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June 2017

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I studied Computer Science at university.

This required all kinds of mathematics like proof by induction, statistics, a lgorithms etc.

So how on earth did I become  a writer?

The truth is that I could talk before I could walk. And when I spoke it was in complete sentences, or so my parents say. I didn’t stumble over my words. I told people exactly what I was thinking exactly when I wished to. And then one day I picked up a pen.

 

I wish I could say I remember the first time I attempted to write or, something cute like that, but I don’t. What I do remember is spending much of primary school writing stories whenever I got the opportunity, and that habit stuck with me through high school all the way to university. I even had my notebook taken away from me in high school when I was writing in it instead of working.

At the age of 9 I was exposed to Greek Mythology for the first time. Unbeknown to me, it was exactly what I would need to learn about world building. I love the stories of Jason and the Argonauts (Greek: Iason) , Perseus and Medusa, Hercules (Heracles), the tale of Persephone and Hades, and so much more.

Authors like Rick Riordan, Anthony Horowitz, Eoin Colfer, Melissa Marr, Julie Kagawa, Melissa de la Cruz and Meg Cabot all shaped who I became as a writer. But none of them looked like me.

There aren’t many black female authors out there in fantasy. It’s a genre that has been stereotypically been taken over by older white men like George RR Martin.

I got two emails from readers of my short story, More Than Skin Deep. Both appreciated me as a writer, and one even called me a heroine. And for the first time I realised how much of a responsibility it is to be a black female fantasy writer.

So I write for myself, but I also write for other black people, to pave the path for other people like me who want to become writers but are too scared because they see the industry is full of predominately white males.

I write because it is my passion and it makes me happy.

The capital has fallen.

The Darkling rules Ravka from his shadow throne.

Now the nation’s fate rests with a broken Sun Summoner, a disgraced tracker, and the shattered remnants of a once-great magical army.

Deep in an ancient network of tunnels and caverns, a weakened Alina must submit to the dubious protection of the Apparat and the zealots who worship her as a Saint. Yet her plans lie elsewhere, with the hunt for the elusive firebird and the hope that an outlaw prince still survives.

Alina will have to forge new alliances and put aside old rivalries as she and Mal race to find the last of Morozova’s amplifiers. But as she begins to unravel the Darkling’s secrets, she reveals a past that will forever alter her understanding of the bond they share and the power she wields. The firebird is the one thing that stands between Ravka and destruction—and claiming it could cost Alina the very future she’s fighting for.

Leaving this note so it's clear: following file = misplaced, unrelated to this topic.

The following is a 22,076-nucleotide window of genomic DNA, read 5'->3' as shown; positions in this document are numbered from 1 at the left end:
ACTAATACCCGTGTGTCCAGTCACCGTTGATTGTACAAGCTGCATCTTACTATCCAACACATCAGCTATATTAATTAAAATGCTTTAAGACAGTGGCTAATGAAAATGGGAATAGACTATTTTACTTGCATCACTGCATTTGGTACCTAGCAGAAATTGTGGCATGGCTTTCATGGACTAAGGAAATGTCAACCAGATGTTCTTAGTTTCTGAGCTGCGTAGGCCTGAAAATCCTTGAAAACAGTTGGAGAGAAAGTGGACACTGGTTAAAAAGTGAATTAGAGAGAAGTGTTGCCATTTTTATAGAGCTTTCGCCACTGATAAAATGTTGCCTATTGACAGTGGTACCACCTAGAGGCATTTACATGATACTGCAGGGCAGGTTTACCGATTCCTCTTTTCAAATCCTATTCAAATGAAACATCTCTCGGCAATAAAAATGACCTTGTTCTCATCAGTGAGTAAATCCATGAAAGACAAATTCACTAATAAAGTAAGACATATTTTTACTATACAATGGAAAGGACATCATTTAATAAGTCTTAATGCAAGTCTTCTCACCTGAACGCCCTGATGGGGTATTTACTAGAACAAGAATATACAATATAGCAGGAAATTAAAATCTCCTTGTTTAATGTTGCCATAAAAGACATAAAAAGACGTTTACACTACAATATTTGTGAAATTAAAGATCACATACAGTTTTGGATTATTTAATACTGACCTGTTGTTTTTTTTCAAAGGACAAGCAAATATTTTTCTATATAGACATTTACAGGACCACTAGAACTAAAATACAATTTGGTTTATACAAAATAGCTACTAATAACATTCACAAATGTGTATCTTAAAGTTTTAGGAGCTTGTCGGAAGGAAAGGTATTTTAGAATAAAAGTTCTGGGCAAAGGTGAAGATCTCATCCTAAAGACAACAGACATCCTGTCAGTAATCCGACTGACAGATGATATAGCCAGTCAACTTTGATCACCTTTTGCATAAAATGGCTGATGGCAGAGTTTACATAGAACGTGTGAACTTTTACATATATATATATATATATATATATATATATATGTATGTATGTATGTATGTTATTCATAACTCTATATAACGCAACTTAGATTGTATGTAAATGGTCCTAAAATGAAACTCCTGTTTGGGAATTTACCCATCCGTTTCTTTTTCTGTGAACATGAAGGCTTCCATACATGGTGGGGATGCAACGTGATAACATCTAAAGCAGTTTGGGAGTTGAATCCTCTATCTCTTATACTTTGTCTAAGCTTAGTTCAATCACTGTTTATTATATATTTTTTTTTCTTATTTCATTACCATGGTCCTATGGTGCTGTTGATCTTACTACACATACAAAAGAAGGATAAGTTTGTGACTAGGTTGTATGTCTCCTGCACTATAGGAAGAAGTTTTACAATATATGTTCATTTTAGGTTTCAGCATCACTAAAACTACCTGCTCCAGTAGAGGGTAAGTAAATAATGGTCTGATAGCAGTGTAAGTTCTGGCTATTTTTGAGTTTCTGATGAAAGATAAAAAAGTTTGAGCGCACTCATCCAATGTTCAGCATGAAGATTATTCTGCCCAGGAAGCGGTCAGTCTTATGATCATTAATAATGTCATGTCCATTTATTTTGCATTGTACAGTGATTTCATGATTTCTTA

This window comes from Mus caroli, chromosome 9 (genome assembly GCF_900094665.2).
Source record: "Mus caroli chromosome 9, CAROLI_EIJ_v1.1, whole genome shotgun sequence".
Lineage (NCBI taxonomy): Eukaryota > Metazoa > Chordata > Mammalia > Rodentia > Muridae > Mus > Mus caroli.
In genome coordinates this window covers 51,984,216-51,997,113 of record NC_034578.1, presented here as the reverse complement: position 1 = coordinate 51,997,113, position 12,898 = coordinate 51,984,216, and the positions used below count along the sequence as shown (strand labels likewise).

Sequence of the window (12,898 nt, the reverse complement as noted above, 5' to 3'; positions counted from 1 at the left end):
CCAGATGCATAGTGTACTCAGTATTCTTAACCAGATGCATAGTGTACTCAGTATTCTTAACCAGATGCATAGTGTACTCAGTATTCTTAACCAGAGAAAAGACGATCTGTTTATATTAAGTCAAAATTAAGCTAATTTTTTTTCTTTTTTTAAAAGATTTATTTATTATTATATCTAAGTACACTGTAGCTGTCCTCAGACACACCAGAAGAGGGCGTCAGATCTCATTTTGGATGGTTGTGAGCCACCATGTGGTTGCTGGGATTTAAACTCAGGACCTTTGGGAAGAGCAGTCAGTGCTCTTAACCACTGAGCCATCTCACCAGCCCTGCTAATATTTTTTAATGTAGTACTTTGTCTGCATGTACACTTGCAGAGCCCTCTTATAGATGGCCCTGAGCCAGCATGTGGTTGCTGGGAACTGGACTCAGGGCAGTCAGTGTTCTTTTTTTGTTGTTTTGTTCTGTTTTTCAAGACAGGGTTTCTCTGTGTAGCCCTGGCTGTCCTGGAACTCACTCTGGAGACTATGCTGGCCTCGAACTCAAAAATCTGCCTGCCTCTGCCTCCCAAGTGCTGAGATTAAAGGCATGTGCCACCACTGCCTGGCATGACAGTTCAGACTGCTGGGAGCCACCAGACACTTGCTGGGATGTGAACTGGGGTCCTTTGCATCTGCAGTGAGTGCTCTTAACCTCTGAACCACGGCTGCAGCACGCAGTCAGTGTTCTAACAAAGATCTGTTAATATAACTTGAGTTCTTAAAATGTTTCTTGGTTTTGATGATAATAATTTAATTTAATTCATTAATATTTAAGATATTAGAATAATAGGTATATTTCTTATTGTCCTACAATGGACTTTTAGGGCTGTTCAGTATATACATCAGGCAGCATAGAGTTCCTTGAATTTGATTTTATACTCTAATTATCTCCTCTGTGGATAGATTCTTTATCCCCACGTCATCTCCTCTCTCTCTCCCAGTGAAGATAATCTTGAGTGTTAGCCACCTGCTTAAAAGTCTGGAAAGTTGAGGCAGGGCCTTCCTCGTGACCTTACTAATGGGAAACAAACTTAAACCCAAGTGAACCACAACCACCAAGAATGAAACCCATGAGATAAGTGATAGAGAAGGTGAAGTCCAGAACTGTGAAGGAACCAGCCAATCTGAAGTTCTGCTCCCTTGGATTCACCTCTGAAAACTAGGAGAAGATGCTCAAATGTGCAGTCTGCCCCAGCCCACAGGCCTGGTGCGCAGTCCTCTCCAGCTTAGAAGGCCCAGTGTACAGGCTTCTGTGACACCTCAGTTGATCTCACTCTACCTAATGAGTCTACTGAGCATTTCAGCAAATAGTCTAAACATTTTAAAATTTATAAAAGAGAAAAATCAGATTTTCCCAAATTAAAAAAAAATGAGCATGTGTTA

I’ve heard quite a few puns on the whole ruin and rising thing, so I’ll spare you all that. Actually, no. I won’t. This book ruined me and I’m not sure I’ll be able to rise from that.

I’ll tell you the truth, it wasn’t an awful book, but it did sorely disappoint me in a number or ways. Having said that, Ruin and Rising was very readable. The pacing was decent and there were certain things I actually hadn’t guessed at, such as the power of the amplifiers. The search for the firebird? I hadn’t seen that find coming.

So what was my biggest dissapointment? You guessed it. The Darkling. This is going to be really hard to explain without revealing spoilers but I will try.
I’m not exactly sure how many times the Darkling actually appears in R&R but someone mentioned that it was only 5 times. It felt much fewer. The point is, if you are going to market a character that much, at least let them appear more frequently. I understand that the allure of him was the mystery, and Bardugo could get away with that in the first book. By the second book it gets irritating. By the last book, it’s downright rude.
The Darkling deserved more character development. I wanted to truly understand what made him tick. Did he really love Alina? Did he think he ever could? Or was it all just a matter of possession and ownership for him? I don’t know. Instead the readers get saddled with Mal x Alina time.

I don’t have a lot against a childhood friendship turned into a relationship… provided that it is believable. Mal and Alina together was not believable. He spent the beginning of the first book flirting with other girls, and even that Grisha girl I can’t remember. And that’s okay. If he had no interest in Alina to begin with, but Bardugo led me to believe that Mal didn’t see Alina in that way.

And to be honest I don’t like Alina that much. But in this final book she did step it up a level. She had some seriously bad ass moments. My biggest regret for her was her ending. She had the chance to truly be someone and it was Mal I think who made her make that choice at the end and I didn’t like it. I think if she had made her decision because of more than just a boy I would have been okay with it.

It’s really hard writing this without spoiling the book.

The ending was gut-wrenching. I have to give it up to Bardugo, she managed to write a villain that everyone LOVED, even me. Yes, I know I just complained about the Darkling, but mostly because I don’t think we had enough time with him.

The fate of the Prince was also pretty good by the ending, but what he endured no one should have to endure. Other than the Darkling I have to say that the Prince is my favourite character, and Mal is my least favourite character.

Overall I think this was the weakest of the series, and but it was still nice to have an ending. I think I’ll be rereading this series again soon.

three-stars